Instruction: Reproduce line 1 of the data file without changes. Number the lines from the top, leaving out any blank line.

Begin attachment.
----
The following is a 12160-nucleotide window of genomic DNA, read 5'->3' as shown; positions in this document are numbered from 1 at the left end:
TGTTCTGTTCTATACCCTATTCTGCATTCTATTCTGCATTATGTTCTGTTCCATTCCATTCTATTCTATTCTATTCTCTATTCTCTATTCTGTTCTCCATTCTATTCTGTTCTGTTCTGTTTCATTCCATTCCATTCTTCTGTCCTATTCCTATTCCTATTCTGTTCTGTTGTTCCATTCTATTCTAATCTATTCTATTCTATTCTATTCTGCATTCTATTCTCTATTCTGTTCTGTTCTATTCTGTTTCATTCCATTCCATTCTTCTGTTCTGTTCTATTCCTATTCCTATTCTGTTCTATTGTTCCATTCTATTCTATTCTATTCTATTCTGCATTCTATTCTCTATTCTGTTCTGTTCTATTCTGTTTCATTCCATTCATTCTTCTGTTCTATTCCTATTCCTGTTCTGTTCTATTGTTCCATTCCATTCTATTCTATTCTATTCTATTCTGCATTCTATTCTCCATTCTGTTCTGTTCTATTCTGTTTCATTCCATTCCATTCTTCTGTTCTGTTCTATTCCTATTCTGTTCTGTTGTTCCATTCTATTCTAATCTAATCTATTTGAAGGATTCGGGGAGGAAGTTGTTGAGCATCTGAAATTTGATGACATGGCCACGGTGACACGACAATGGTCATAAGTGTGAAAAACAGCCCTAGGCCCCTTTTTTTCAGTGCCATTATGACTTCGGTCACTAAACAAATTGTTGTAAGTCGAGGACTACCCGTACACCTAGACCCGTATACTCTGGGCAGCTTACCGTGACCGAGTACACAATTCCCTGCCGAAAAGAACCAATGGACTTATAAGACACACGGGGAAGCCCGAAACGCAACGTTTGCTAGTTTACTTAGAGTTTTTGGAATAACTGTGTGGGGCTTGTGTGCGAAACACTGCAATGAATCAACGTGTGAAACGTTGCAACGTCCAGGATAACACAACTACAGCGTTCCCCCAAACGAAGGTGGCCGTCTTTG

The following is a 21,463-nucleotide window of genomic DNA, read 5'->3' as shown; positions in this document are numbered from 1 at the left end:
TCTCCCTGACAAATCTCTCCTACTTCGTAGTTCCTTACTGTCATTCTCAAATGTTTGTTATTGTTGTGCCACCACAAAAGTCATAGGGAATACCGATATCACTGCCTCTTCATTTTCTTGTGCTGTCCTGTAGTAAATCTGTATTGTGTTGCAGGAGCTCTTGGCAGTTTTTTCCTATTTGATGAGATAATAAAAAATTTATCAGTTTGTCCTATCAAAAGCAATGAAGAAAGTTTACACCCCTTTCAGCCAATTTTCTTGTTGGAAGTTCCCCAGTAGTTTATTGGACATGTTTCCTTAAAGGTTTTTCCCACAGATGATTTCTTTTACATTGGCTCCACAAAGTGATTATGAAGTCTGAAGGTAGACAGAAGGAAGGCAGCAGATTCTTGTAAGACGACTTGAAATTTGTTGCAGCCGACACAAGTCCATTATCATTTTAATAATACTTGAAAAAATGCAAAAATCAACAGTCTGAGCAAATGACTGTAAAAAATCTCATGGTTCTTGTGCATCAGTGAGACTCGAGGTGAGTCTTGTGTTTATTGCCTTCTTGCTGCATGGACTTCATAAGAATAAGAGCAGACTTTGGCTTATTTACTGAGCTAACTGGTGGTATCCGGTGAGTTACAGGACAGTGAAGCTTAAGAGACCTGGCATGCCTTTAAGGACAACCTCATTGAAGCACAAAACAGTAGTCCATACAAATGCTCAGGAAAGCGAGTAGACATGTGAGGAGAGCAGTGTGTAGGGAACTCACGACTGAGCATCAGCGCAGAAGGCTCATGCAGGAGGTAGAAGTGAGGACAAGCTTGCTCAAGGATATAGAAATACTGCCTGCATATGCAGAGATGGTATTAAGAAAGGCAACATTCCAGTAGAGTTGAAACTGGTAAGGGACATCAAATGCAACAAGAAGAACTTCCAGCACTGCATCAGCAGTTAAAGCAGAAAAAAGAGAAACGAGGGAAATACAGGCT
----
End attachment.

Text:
The following is a 12160-nucleotide window of genomic DNA, read 5'->3' as shown; positions in this document are numbered from 1 at the left end: